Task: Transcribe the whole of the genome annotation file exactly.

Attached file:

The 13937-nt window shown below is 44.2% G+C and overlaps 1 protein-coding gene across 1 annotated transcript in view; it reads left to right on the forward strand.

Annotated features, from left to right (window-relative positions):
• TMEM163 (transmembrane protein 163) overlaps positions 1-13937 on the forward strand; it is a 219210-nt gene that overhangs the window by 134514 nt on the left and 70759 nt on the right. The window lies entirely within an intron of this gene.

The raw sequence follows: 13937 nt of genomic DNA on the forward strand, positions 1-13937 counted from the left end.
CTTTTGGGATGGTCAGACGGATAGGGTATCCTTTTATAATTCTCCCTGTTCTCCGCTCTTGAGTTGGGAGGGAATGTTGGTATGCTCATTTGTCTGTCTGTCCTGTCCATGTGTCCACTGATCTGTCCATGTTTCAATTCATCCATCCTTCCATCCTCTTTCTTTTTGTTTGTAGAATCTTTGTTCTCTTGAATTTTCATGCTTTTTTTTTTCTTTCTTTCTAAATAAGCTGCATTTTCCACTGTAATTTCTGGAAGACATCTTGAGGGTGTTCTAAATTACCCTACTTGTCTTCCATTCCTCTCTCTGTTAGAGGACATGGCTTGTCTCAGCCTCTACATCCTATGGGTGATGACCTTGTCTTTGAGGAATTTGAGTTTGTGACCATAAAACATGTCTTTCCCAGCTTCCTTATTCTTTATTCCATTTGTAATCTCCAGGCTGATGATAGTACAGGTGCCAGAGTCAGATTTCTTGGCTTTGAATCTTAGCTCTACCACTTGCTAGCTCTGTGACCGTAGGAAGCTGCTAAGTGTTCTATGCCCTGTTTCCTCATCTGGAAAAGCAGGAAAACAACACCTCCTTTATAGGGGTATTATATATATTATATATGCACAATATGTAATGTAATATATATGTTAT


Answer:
The 13937-nt window shown below is 44.2% G+C and overlaps 1 protein-coding gene across 1 annotated transcript in view; it reads left to right on the forward strand.

Annotated features, from left to right (window-relative positions):
• TMEM163 (transmembrane protein 163) overlaps positions 1-13937 on the forward strand; it is a 219210-nt gene that overhangs the window by 134514 nt on the left and 70759 nt on the right. The window lies entirely within an intron of this gene.

The raw sequence follows: 13937 nt of genomic DNA on the forward strand, positions 1-13937 counted from the left end.
CTTTTGGGATGGTCAGACGGATAGGGTATCCTTTTATAATTCTCCCTGTTCTCCGCTCTTGAGTTGGGAGGGAATGTTGGTATGCTCATTTGTCTGTCTGTCCTGTCCATGTGTCCACTGATCTGTCCATGTTTCAATTCATCCATCCTTCCATCCTCTTTCTTTTTGTTTGTAGAATCTTTGTTCTCTTGAATTTTCATGCTTTTTTTTTTCTTTCTTTCTAAATAAGCTGCATTTTCCACTGTAATTTCTGGAAGACATCTTGAGGGTGTTCTAAATTACCCTACTTGTCTTCCATTCCTCTCTCTGTTAGAGGACATGGCTTGTCTCAGCCTCTACATCCTATGGGTGATGACCTTGTCTTTGAGGAATTTGAGTTTGTGACCATAAAACATGTCTTTCCCAGCTTCCTTATTCTTTATTCCATTTGTAATCTCCAGGCTGATGATAGTACAGGTGCCAGAGTCAGATTTCTTGGCTTTGAATCTTAGCTCTACCACTTGCTAGCTCTGTGACCGTAGGAAGCTGCTAAGTGTTCTATGCCCTGTTTCCTCATCTGGAAAAGCAGGAAAACAACACCTCCTTTATAGGGGTATTATATATATTATATATGCACAATATGTAATGTAATATATATGTTAT